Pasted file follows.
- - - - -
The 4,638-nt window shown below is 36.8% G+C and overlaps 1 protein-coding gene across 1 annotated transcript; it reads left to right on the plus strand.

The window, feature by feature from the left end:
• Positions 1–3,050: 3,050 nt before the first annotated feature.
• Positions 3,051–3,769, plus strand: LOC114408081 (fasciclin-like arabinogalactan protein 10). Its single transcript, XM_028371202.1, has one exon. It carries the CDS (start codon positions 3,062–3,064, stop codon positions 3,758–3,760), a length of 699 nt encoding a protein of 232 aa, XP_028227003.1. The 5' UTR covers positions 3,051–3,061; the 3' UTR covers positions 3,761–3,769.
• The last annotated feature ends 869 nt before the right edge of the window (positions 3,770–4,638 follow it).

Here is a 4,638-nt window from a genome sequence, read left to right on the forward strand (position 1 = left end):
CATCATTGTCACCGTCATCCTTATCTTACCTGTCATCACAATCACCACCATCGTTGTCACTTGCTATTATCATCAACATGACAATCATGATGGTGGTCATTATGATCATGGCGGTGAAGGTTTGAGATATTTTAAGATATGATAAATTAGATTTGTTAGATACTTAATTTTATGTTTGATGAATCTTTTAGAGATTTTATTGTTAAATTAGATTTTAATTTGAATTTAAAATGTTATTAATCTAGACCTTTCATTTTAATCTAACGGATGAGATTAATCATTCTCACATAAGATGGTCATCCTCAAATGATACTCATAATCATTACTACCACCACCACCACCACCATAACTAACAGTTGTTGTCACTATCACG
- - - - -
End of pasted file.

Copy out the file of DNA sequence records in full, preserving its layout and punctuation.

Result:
The 4,638-nt window shown below is 36.8% G+C and overlaps 1 protein-coding gene across 1 annotated transcript; it reads left to right on the plus strand.

The window, feature by feature from the left end:
• Positions 1–3,050: 3,050 nt before the first annotated feature.
• Positions 3,051–3,769, plus strand: LOC114408081 (fasciclin-like arabinogalactan protein 10). Its single transcript, XM_028371202.1, has one exon. It carries the CDS (start codon positions 3,062–3,064, stop codon positions 3,758–3,760), a length of 699 nt encoding a protein of 232 aa, XP_028227003.1. The 5' UTR covers positions 3,051–3,061; the 3' UTR covers positions 3,761–3,769.
• The last annotated feature ends 869 nt before the right edge of the window (positions 3,770–4,638 follow it).

Here is a 4,638-nt window from a genome sequence, read left to right on the forward strand (position 1 = left end):
CATCATTGTCACCGTCATCCTTATCTTACCTGTCATCACAATCACCACCATCGTTGTCACTTGCTATTATCATCAACATGACAATCATGATGGTGGTCATTATGATCATGGCGGTGAAGGTTTGAGATATTTTAAGATATGATAAATTAGATTTGTTAGATACTTAATTTTATGTTTGATGAATCTTTTAGAGATTTTATTGTTAAATTAGATTTTAATTTGAATTTAAAATGTTATTAATCTAGACCTTTCATTTTAATCTAACGGATGAGATTAATCATTCTCACATAAGATGGTCATCCTCAAATGATACTCATAATCATTACTACCACCACCACCACCACCATAACTAACAGTTGTTGTCACTATCACG